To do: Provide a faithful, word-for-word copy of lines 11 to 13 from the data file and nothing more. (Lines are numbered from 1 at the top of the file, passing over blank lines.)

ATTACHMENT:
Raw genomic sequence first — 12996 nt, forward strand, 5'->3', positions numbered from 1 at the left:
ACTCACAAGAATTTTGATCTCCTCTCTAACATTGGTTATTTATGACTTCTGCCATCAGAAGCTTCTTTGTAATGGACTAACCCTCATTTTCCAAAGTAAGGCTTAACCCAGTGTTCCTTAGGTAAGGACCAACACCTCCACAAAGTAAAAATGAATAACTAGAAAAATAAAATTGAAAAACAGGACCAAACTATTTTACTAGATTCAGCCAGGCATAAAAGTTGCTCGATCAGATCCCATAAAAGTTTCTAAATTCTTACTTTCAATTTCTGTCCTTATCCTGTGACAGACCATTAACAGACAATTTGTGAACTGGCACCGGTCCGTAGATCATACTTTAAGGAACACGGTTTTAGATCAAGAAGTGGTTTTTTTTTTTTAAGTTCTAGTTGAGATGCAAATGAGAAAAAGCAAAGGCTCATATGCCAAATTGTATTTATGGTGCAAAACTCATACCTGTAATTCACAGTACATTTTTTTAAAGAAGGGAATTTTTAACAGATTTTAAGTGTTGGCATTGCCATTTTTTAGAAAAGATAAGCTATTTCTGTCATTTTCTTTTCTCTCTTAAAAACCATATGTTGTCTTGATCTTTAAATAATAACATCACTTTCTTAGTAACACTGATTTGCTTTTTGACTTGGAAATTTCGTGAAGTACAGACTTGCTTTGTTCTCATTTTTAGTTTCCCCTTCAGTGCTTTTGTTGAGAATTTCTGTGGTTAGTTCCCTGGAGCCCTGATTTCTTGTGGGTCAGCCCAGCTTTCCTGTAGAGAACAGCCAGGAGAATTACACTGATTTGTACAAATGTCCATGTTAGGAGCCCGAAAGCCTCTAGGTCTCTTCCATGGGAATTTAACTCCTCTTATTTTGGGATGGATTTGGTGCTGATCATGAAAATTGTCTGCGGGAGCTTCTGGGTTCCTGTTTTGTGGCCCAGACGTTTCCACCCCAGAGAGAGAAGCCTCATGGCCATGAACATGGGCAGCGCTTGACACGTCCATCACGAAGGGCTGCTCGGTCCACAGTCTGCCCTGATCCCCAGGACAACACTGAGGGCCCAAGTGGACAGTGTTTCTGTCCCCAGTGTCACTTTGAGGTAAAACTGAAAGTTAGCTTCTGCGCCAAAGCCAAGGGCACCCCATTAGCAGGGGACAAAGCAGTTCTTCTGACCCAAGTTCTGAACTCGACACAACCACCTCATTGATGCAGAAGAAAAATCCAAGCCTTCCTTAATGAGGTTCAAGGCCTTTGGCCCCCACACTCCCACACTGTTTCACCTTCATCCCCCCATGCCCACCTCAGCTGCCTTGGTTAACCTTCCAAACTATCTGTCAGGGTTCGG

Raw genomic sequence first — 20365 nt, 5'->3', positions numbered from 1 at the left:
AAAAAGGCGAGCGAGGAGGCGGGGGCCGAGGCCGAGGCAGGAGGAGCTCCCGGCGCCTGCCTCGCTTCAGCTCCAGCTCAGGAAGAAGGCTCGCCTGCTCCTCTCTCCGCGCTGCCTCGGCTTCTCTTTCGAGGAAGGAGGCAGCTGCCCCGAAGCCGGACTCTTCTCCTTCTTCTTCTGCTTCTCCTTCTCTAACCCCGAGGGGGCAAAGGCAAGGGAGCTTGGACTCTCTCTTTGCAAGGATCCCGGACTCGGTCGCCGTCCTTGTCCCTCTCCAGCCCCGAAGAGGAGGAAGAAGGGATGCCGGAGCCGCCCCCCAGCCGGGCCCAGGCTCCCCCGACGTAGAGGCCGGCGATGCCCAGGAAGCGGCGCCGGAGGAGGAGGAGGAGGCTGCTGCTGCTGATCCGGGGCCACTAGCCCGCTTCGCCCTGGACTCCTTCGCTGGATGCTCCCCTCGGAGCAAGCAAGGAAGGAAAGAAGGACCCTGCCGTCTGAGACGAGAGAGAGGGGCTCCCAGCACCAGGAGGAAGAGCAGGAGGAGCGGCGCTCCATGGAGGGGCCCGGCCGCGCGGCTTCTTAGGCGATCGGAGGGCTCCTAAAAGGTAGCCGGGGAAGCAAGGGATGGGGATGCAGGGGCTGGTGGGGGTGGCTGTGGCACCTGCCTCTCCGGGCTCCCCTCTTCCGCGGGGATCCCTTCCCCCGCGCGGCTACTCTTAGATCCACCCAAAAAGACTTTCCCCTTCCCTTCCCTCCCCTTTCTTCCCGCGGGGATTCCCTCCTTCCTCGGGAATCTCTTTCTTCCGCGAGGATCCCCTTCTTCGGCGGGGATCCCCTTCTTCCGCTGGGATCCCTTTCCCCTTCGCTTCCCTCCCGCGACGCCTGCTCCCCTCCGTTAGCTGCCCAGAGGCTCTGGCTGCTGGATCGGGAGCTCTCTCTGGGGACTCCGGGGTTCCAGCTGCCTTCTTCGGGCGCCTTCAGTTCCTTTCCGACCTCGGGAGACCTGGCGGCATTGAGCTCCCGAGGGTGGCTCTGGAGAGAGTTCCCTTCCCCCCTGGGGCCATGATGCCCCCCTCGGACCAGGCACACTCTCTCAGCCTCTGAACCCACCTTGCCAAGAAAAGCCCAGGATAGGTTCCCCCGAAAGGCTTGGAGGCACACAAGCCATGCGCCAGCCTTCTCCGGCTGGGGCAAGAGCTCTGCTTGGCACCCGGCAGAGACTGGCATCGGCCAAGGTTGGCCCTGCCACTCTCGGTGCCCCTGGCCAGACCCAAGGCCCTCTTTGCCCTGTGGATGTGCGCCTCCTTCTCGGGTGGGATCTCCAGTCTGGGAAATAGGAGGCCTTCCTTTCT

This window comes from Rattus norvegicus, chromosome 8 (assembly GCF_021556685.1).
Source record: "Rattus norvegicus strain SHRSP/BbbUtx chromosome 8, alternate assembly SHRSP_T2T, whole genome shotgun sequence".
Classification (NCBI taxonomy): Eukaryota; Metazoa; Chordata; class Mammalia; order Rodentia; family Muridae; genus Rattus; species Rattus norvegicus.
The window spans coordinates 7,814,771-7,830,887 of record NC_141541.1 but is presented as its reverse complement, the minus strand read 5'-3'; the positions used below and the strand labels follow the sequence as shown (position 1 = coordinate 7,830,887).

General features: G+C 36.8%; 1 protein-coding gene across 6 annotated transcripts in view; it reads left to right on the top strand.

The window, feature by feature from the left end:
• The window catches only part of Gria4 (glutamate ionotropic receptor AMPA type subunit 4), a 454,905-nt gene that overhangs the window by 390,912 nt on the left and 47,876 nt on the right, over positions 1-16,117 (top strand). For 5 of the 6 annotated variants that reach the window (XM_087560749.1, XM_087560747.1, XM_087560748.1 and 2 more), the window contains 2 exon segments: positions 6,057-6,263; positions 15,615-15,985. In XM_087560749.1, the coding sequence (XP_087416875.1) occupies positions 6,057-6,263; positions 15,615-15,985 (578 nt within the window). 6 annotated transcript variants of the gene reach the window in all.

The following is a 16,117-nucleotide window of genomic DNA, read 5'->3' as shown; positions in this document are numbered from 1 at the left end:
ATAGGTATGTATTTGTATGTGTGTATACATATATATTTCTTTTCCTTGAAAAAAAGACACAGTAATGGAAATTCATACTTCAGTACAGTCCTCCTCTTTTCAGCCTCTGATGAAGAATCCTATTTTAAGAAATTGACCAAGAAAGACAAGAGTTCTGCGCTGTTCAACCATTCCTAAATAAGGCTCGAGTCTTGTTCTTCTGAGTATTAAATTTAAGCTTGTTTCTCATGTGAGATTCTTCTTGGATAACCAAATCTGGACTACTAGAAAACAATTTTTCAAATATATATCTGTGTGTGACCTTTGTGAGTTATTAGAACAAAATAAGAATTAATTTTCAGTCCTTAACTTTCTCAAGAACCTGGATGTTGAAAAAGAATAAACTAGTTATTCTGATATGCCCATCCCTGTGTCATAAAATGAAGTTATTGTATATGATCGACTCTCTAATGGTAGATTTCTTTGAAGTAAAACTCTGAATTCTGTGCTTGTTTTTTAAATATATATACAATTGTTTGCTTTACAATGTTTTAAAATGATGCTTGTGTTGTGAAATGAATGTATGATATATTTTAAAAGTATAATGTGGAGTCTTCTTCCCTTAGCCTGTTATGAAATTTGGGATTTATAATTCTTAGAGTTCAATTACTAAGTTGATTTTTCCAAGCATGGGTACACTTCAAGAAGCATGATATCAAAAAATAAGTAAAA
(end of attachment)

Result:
• The window catches only part of Gria4 (glutamate ionotropic receptor AMPA type subunit 4), a 454,905-nt gene that overhangs the window by 390,912 nt on the left and 47,876 nt on the right, over positions 1-16,117 (top strand). For 5 of the 6 annotated variants that reach the window (XM_087560749.1, XM_087560747.1, XM_087560748.1 and 2 more), the window contains 2 exon segments: positions 6,057-6,263; positions 15,615-15,985. In XM_087560749.1, the coding sequence (XP_087416875.1) occupies positions 6,057-6,263; positions 15,615-15,985 (578 nt within the window). 6 annotated transcript variants of the gene reach the window in all.

The following is a 16,117-nucleotide window of genomic DNA, read 5'->3' as shown; positions in this document are numbered from 1 at the left end:
ATAGGTATGTATTTGTATGTGTGTATACATATATATTTCTTTTCCTTGAAAAAAAGACACAGTAATGGAAATTCATACTTCAGTACAGTCCTCCTCTTTTCAGCCTCTGATGAAGAATCCTATTTTAAGAAATTGACCAAGAAAGACAAGAGTTCTGCGCTGTTCAACCATTCCTAAATAAGGCTCGAGTCTTGTTCTTCTGAGTATTAAATTTAAGCTTGTTTCTCATGTGAGATTCTTCTTGGATAACCAAATCTGGACTACTAGAAAACAATTTTTCAAATATATATCTGTGTGTGACCTTTGTGAGTTATTAGAACAAAATAAGAATTAATTTTCAGTCCTTAACTTTCTCAAGAACCTGGATGTTGAAAAAGAATAAACTAGTTATTCTGATATGCCCATCCCTGTGTCATAAAATGAAGTTATTGTATATGATCGACTCTCTAATGGTAGATTTCTTTGAAGTAAAACTCTGAATTCTGTGCTTGTTTTTTAAATATATATACAATTGTTTGCTTTACAATGTTTTAAAATGATGCTTGTGTTGTGAAATGAATGTATGATATATTTTAAAAGTATAATGTGGAGTCTTCTTCCCTTAGCCTGTTATGAAATTTGGGATTTATAATTCTTAGAGTTCAATTACTAAGTTGATTTTTCCAAGCATGGGTACACTTCAAGAAGCATGATATCAAAAAATAAGTAAAA